This song has drawn me into a whole new genre of music. Distinct jazz influences are a mainstay of this song, especially the prominent saxophone. With more prominent percussion as well, this song is a great mix of new and old. It is a great example of acid jazz style music. I’ve been jamming to all kinds of jazz-based music since someone showed me this song a little while ago and I’ve really been enjoying it.
It’s been easy to feel powerless as I hear about friends and family who have already faced racially fueled harassment as consequence to this election. As a person of color processing events that have transpired these past few days, music has been a necessary tool in reaffirming my worth and power. “Alright” is an anthem of persistence and revolt, and Kendrick’s words are a source of reassurance and solidarity in a time that feels hopeless to many.
That’s great, it starts with an earthquake. An escalator, actually. “President-elect Donald J. Trump?” Christ. Well, at least Lenny Bruce is not afraid. Because he’s dead, presumably. Don’t misserve your own needs. Seems a little late for that.
Reporters baffled, trumped, tethered, cropped. TRUMPED. What in the fuck, Michael Stipe. What a prophetic line. Except who the fuck saw this coming? But while you and I are freaking the fuck out, the vitriolic and patriotic sure are feelin’ pretty psyched.
Six o’clock, TV hour, don’t get caught in Trump Tower. A tournament, a tournament, a tournament of lies. No shit. Offer me solutions, offer me alternatives and I decline. Sounds like a quote you’d see in gilded letters on a wall in Donald’s office.
Is it really the end of the world as we know it? I guess we’ll see.
But I’m pretty fucking scared regardless.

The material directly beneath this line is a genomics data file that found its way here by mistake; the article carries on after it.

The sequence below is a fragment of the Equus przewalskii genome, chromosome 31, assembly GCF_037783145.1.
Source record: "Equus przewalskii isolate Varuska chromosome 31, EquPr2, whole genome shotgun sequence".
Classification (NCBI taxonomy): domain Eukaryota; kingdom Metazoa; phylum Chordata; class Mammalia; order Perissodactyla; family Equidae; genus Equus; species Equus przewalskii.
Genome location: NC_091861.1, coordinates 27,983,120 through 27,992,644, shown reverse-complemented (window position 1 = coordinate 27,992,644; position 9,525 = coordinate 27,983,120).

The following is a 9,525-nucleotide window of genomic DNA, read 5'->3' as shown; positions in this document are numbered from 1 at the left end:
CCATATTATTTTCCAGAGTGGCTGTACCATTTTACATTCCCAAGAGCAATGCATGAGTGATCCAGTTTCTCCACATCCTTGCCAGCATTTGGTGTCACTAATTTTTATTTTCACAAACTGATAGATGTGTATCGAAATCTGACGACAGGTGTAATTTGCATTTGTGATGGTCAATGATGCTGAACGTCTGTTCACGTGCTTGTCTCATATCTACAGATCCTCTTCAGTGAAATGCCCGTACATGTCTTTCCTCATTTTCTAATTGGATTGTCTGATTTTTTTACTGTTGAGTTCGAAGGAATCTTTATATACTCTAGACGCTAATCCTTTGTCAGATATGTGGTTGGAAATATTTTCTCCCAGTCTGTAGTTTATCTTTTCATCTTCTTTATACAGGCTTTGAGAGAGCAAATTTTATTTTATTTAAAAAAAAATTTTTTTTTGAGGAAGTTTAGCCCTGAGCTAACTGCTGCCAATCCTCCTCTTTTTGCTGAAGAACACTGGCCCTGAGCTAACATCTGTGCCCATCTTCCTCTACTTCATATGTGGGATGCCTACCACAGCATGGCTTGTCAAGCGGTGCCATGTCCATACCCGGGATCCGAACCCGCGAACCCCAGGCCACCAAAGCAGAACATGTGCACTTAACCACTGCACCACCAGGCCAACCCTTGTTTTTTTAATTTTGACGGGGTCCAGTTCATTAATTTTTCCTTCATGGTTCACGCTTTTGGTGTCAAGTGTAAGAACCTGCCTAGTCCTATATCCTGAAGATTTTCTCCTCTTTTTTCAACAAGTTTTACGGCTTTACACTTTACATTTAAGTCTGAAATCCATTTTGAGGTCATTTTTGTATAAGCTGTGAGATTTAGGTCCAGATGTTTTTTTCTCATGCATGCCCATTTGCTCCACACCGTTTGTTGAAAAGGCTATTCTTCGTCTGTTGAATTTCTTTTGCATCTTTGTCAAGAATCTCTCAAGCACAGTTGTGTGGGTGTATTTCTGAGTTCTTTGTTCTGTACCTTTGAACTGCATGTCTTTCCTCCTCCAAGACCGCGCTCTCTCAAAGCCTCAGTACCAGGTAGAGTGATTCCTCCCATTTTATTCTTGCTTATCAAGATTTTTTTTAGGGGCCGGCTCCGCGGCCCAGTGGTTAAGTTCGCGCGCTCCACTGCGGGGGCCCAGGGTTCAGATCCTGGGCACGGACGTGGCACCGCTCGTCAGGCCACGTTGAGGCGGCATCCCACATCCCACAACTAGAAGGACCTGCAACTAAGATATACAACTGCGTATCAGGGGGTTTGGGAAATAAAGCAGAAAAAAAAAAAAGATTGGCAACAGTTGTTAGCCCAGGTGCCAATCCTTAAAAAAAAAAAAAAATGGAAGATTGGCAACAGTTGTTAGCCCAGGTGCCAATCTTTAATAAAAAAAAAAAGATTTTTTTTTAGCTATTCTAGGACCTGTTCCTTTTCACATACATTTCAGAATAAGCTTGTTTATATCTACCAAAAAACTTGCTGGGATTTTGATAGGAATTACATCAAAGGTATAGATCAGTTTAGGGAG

Also R.E.M. is a good band listen to them.
Changing it up from his Pearl Jam days, Eddie Vedder’s Into The Wild Soundtrack is some of his finest work. Ever since I read the book and watched the movie, I’ve been obsessed with this soundtrack. It captures everything I love about being in the outdoors. “Society” is definitely the highlight of the album for me. It is both my go-to adventure stoke song and my song for a good Sunday night existential crisis.
I can’t quite remember the first time I heard a ‘Kinks’ song, but it was definitely before ninth grade, when this song became my weekend anthem: almost every Saturday evening, I would catch the train back from Waterloo Station in London back to my house, looking for the fabled sunset that, unfortunately, rarely appeared; England is really submerged in clouds most of the time.This song has a lovely, Beatles-ey rhythm, that so far I’ve found perfect for people-watching, driving back from DIA at three a.m., and, of course, watching the sunset. I have no doubt that the list of places and times that this song fits impeccably goes on and on.
Ravyn Lenae hails from the Chicago music scene. She has already collaborated with Noname and Mick Jenkins and is part of the Zero Fatigue collective in Chicago. In “Blossom Dearie,” Lenae’s lyrics pulsate through the song as her ad-libs guide the listener & various sounds loop in the background. “Blossom Dearie” is featured on Lenae’s most recent EP, Moon Shoes.
5 things you need prior to a PWR BTTM concert
- A good lipstick shade
- An outfit that is comprised of funky patterns, bright colors, and/or anything mesh
- Shoes to dance in
- More glitter